Sunday 2 December 2012

Dalston - another look

Dalston has never really been one of my regular haunts. I once worked in this part of London and in those days it was very run down, more or less forgotten and not on most people's list of places to visit. More recently friends, Time Out (what a disaster that is since it went free) and a couple of really good arts venues have persuaded me to give it another try.

Dalston now boasts an excellent jazz venue (The Vortex), a really good theatre with an interesting programme (The Arcola) - and more of those later, but the real jewel in the crown for me is the elegant art deco Rio Cinema on Kingsland High Street. Opened in 1937, the Rio has been entertaining Dalston residents since then, not only with Hollywood hits, but also with a range of less mainstream movies. It also boasts annual Turkish and Kurdish film festivals, fitting nicely with the very substantial Turkish and Kurdish speaking communities in and around Dalston.

The Rio replaced an earlier cinema - the Kingsland Palace established by one Sarah Ludski. Ms. Ludski was the proprietor of an auction hall which she had turned into a 175 seater cinema in 1913. The current building has seen mixed fortunes over the years, with periods of closure, periods of serving as an "adult movie" venue and even a brief time operating as a strip club (!) before a group of local people formed to rescue the cinema, raise money to refurbish it and opened it in its current form in 1997. The Rio is grade 2 listed. And it's lovely.

Entrance to the Rio Cinema, Kingsland High Street.

Dalston, London by Yekkes

Gillett Square lies just off Kingsland High Street. It is home to the Dalston Culture House, originally planned as a vibrant arts centre and at one point discussed as a possible location for a new library. I am not sure that the Culture House has fulfilled its original purpose, but it is home to the Vortex Jazz Club, which once "lived" in nearby Stoke Newington. The Vortex is an intimate space with an excellent programme of high profile jazz artists including Ian Shaw, Norma Winstone and a plethora of other UK jazz stars. There are also specialist nights with "world music" performances including a regular gypsy/ Eastern European gig.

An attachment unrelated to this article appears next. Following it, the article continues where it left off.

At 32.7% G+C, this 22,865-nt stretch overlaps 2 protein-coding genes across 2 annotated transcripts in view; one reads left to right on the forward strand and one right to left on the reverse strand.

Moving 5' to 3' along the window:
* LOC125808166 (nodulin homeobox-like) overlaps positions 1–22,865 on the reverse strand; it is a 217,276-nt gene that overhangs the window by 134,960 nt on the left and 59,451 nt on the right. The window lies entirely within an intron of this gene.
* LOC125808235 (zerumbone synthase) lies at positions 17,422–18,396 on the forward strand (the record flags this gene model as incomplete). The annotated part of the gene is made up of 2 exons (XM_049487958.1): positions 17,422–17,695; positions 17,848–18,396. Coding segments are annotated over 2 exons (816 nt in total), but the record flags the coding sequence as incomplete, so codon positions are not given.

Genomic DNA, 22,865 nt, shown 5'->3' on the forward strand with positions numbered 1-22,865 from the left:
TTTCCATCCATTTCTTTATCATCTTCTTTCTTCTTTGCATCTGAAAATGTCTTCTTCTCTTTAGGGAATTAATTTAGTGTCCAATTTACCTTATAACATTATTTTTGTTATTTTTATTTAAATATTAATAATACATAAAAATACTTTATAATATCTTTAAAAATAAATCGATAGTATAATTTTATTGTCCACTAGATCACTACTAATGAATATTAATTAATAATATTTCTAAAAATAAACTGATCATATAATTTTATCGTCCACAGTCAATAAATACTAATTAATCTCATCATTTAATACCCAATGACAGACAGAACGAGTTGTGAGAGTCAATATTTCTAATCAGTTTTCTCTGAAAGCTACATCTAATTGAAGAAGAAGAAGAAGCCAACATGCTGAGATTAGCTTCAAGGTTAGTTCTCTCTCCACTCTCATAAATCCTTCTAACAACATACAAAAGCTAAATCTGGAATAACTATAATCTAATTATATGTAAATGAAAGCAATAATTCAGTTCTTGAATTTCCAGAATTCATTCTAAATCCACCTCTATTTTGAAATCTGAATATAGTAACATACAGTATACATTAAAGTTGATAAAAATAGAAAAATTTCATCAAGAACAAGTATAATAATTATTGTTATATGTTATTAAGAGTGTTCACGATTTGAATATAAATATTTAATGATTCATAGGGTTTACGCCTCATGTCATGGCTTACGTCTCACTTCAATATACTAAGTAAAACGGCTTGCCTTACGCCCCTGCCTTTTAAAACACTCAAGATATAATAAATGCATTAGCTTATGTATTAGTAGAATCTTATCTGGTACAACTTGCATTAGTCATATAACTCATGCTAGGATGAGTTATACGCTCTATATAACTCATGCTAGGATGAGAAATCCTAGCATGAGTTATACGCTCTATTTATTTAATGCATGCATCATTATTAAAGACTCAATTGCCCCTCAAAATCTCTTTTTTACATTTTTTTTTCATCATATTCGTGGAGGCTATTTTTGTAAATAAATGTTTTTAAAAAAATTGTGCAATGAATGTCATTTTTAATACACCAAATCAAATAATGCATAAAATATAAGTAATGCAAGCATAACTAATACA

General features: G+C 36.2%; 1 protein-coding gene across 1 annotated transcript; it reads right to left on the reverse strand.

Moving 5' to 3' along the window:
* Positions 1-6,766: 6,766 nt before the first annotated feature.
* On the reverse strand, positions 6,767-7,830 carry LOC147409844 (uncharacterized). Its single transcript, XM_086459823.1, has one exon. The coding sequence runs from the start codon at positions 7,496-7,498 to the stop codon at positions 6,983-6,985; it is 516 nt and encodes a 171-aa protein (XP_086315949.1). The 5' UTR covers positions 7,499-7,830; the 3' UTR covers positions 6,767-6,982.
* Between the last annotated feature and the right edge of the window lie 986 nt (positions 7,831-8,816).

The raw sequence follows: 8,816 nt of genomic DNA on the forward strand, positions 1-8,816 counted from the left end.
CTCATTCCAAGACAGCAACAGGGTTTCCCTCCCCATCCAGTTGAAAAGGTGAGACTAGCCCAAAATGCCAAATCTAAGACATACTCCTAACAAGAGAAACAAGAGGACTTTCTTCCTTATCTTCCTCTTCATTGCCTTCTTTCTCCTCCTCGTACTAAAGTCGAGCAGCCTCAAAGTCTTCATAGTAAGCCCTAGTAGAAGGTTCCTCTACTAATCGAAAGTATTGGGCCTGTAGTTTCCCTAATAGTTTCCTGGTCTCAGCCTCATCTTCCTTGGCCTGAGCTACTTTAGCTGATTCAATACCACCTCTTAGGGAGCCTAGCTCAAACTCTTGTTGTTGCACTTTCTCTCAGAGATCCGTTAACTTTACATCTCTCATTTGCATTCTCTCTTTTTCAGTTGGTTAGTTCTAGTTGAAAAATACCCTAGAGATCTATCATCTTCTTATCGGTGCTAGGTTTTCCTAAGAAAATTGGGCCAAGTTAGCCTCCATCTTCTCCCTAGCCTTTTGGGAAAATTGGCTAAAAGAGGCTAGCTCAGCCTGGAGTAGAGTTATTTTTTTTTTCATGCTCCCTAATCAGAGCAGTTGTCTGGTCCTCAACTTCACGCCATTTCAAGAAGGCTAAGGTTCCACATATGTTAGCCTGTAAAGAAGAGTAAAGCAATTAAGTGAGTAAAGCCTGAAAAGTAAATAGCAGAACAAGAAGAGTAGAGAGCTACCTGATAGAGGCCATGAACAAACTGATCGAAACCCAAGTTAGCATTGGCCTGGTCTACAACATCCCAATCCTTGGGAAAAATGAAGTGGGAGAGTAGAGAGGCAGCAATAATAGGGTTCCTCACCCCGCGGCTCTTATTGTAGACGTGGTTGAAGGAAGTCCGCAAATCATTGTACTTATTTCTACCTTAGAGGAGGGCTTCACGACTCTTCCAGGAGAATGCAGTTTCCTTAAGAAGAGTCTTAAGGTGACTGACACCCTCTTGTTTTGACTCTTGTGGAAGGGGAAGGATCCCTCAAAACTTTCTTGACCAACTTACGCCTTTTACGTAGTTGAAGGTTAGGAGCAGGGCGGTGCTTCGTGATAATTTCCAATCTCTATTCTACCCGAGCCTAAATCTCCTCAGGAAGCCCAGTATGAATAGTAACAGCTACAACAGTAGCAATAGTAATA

I saw the excellent Ms. Winstone perform there earlier this year as well as enjoying Daphna Sadeh and the Voyagers at one of the world music evenings. This is a little diamond for jazz lovers in this part of London. The crowd is quite mixed with a solid local base but also with people travelling from across London due to the quality of the programme. It is also a bit "old Dalston" and you can sometimes see the occasional person with short hair, dungarees and the de rigeur keffiyeh (yawn) asking for people to sign a petition against the Council before the concert starts!

The Vortex, Gillet Square

Dalston, London by Yekkes

Dalston Lane is a an area showing real signs of improvement. Much of this is driven by the fact that the new Dalston Junction London Overground station is located here - ending once and for all the pleas for the London Borough of Hackney to have a tube station. It has more than one now as there are other stations on this line that fall within the borough boundaries. Actually, Hackney always did have a tube station - one of the exits of Manor House station on the Piccadilly Line is on the Hackney side of the road. Admittedly not terribly useful to most Hackney residents, but Hackney nonetheless - I suppose it spoiled the story to admit to its existence.

Dalston Lane also boasts a new library - the replaced CLR James (the cricket and political writer - not Councillor James as many people seem to think) library, which is about 100 times better than the building it replaced and which has a good cafe. A little further along the road is an independent cafe that lacks a name (or at least a name sign - pictured below). Good coffee, great home made cakes and a nice atmosphere. Recommended.

Cafe without a name, Dalston Lane

Dalston, London by Yekkes